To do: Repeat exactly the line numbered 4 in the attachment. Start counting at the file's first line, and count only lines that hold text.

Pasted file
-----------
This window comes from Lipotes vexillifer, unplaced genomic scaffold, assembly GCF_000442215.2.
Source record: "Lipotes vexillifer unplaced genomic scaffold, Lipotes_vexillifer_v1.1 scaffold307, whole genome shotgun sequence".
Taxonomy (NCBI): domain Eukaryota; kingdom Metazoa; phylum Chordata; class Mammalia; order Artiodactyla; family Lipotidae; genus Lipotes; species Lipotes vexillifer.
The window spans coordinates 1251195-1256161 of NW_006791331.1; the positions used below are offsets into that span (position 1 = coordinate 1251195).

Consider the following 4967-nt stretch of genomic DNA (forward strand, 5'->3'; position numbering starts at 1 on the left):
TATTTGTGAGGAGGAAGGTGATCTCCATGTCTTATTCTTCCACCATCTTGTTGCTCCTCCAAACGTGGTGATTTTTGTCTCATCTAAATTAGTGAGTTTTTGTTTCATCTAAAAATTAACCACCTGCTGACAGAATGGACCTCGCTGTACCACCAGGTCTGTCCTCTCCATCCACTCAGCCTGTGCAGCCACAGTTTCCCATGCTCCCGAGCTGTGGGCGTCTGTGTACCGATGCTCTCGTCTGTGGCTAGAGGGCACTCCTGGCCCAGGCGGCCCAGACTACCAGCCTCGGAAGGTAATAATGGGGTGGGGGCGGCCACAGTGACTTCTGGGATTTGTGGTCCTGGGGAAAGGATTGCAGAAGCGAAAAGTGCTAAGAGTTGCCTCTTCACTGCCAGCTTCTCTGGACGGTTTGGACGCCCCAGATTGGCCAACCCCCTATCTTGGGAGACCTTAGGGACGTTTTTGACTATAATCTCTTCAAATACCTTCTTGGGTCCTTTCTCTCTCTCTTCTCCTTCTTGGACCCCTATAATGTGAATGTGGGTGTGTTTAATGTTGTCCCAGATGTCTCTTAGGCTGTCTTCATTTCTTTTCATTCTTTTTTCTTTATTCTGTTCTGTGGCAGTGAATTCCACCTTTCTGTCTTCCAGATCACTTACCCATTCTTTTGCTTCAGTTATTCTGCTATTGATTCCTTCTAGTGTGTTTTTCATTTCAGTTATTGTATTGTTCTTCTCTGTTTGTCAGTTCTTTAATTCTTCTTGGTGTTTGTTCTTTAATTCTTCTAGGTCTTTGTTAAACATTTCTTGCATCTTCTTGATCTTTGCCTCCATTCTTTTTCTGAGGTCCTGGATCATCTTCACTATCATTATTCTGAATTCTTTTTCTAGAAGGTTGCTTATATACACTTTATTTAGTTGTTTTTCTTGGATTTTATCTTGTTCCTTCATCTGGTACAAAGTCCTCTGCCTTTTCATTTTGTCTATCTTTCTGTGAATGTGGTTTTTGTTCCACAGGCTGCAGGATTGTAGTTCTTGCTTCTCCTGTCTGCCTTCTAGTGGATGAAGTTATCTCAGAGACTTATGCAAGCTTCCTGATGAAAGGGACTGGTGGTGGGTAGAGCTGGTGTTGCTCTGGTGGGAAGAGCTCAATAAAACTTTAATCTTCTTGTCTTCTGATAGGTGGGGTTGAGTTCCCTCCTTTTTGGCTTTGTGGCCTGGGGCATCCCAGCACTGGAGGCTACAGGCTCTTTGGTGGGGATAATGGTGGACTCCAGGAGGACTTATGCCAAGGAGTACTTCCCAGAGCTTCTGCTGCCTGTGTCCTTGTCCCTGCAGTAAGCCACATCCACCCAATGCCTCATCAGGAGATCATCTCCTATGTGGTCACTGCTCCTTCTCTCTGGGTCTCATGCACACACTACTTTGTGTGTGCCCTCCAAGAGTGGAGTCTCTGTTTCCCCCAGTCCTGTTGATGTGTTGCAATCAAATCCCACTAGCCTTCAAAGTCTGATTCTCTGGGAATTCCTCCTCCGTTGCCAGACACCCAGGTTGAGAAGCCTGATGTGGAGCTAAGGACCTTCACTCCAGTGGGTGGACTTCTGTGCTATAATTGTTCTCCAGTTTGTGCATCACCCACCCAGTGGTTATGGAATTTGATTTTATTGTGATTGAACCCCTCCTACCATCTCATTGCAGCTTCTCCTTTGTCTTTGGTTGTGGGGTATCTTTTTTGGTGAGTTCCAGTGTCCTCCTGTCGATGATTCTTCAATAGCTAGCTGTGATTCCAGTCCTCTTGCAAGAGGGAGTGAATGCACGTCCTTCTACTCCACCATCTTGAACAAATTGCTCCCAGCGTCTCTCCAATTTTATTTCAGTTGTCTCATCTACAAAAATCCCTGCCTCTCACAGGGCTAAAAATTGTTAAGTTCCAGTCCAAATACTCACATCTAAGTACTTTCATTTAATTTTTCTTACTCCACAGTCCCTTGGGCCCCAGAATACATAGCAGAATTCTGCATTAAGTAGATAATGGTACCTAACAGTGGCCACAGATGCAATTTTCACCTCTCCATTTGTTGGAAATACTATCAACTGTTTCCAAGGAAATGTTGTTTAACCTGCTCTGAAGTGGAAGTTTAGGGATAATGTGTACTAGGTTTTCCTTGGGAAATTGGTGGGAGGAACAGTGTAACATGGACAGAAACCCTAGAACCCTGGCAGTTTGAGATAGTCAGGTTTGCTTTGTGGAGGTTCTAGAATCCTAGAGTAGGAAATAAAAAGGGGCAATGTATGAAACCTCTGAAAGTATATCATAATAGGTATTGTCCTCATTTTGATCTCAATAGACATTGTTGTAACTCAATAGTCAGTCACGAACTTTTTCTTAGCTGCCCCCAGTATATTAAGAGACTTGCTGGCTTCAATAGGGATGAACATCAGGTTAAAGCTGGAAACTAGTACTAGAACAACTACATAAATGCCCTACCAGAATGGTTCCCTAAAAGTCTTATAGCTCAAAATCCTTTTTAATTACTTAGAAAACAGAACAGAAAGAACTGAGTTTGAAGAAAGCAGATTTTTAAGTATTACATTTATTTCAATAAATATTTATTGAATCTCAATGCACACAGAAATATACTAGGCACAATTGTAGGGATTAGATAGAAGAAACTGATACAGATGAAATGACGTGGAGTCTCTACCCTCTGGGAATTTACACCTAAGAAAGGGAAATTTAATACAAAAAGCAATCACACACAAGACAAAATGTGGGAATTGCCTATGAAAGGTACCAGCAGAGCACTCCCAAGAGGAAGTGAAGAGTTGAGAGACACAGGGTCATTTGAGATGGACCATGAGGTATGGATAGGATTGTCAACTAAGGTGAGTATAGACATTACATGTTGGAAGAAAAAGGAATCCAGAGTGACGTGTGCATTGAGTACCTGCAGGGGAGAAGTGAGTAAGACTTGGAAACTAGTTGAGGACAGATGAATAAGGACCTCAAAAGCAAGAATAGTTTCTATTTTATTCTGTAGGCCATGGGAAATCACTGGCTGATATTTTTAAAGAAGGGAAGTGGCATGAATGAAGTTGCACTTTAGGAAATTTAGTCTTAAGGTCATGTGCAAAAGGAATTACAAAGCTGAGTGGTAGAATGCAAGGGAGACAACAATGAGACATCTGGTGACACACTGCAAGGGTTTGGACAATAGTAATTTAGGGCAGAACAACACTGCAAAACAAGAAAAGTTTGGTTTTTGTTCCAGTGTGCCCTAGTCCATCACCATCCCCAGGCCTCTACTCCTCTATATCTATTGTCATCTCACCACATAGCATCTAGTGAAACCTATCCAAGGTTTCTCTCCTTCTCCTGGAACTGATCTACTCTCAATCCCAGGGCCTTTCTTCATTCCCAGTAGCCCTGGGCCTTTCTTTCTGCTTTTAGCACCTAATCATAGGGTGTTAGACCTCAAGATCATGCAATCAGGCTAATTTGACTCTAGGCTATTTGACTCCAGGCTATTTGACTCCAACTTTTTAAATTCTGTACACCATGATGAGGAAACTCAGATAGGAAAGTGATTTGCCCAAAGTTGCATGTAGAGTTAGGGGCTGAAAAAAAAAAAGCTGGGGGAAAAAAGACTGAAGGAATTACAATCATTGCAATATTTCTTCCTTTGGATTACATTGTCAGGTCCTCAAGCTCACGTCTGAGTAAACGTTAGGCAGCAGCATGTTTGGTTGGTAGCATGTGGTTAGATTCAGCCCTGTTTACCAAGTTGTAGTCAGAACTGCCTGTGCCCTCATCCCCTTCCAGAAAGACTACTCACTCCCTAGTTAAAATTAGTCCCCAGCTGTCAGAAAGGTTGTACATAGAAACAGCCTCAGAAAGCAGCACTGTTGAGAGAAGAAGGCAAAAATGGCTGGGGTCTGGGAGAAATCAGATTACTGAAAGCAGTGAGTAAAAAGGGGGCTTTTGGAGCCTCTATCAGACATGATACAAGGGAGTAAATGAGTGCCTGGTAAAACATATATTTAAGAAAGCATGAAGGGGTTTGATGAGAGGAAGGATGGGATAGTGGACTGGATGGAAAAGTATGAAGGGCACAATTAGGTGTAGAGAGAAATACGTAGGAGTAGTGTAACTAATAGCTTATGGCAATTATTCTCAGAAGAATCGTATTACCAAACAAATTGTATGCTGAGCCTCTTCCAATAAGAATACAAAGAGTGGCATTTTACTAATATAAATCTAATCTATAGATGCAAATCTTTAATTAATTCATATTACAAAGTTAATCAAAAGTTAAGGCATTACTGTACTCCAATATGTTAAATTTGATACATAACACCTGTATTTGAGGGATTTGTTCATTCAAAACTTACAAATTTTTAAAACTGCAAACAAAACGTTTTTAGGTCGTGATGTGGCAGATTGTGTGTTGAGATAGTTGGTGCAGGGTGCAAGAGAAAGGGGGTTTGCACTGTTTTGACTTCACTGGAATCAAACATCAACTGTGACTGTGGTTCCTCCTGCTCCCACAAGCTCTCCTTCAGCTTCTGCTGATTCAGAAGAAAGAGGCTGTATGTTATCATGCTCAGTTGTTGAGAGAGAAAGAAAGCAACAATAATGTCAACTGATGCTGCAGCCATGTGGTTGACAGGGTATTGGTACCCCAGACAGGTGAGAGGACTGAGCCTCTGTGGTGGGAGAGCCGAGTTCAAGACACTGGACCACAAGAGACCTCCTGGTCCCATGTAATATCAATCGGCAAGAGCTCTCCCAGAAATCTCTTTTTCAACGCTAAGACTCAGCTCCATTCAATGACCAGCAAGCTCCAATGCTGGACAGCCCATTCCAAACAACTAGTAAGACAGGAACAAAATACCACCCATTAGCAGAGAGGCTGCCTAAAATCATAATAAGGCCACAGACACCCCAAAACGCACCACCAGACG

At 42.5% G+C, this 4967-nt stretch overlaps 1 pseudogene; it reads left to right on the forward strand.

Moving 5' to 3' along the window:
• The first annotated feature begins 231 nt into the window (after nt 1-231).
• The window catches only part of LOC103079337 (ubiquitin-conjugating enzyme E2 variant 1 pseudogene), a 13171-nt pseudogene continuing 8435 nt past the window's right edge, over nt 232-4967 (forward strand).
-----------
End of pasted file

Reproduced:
The window spans coordinates 1251195-1256161 of NW_006791331.1; the positions used below are offsets into that span (position 1 = coordinate 1251195).